The NBA has awarded its 2017 All-Star Game to New Orleans, the Associated Press reported on Friday, a month after removing it from Charlotte, North Carolina, to protest a state law forcing transgender people to use public restrooms matching their gender assigned at birth.

The AP cited a person familiar with the decision who spoke on condition of anonymity because the decision had yet to be announced by the league. NBA representatives were unavailable for comment.

The National Basketball Association had expressed its opposition to state House Bill 2, or HB2, since it was passed in March and tried to work with state officials to change the law before ultimately making a decision to relocate its mid-February exhibition game.

Moving the event out of North Carolina follows similar moves by top entertainers who have canceled shows in North Carolina, including Bruce Springsteen, Demi Lovato, Nick Jonas, Boston, Pearl Jam, Ringo Starr and the circus group Cirque du Soleil.

The exhibition, seen as an economic boon to the city that hosts it, could be rescheduled for Charlotte in 2019 if there is an "appropriate resolution to this matter," the NBA has said.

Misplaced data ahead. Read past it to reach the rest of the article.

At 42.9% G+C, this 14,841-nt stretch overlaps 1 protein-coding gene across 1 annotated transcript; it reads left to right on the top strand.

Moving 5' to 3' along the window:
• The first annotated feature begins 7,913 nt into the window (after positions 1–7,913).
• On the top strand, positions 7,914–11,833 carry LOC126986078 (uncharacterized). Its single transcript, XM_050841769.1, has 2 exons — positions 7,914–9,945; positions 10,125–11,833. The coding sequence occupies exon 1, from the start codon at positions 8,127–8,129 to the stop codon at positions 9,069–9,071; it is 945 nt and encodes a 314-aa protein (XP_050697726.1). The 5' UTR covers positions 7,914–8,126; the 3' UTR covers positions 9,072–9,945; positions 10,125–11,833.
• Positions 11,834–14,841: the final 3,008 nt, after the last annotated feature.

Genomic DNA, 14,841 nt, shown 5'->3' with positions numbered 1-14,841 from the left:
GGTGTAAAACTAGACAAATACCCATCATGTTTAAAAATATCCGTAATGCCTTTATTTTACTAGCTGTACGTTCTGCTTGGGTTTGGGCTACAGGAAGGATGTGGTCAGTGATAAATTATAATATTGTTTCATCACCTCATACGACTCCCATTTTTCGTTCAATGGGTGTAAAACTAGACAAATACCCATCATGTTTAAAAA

New Orleans, which hosted the game in 2008 and 2014, had previously been identified in a Yahoo report as the leading candidate to be awarded the game.

HB2 made North Carolina the first U.S. state to require transgender people to use restrooms in public buildings and schools that match the sex on their birth certificate rather than their gender identity.

Civil rights advocates have criticized the law as hostile toward transgender people and praised the NBA for punishing the state. The law also has the effect of requiring transgender men, many of whom wear facial hair and obviously masculine clothing, to use the women's room alongside young girls.

Backers of the law, including North Carolina's Republican governor, Pat McCrory, have said boys and girls should be able to use public bathrooms, locker rooms and showers without fear of the opposite sex being presen

Sarah McBride made history as soon as she took to the stage and spoke her first words on the last day of the Democratic National Convention.

With the simple declaration, “I am a proud transgender American," McBride, a 25-year-old press secretary for the Human Rights Campaign, became the first trans person to speak at a national party convention.

New York representative Sean Patrick Maloney, an openly gay congressman, introduced McBride during a portion of the convention dedicated to the LGBT community. That focus stood in stark contrast to the Republican National Convention, which adopted a party platform that advocates for overturning same-sex marriage and supports the discredited "conversion therapy."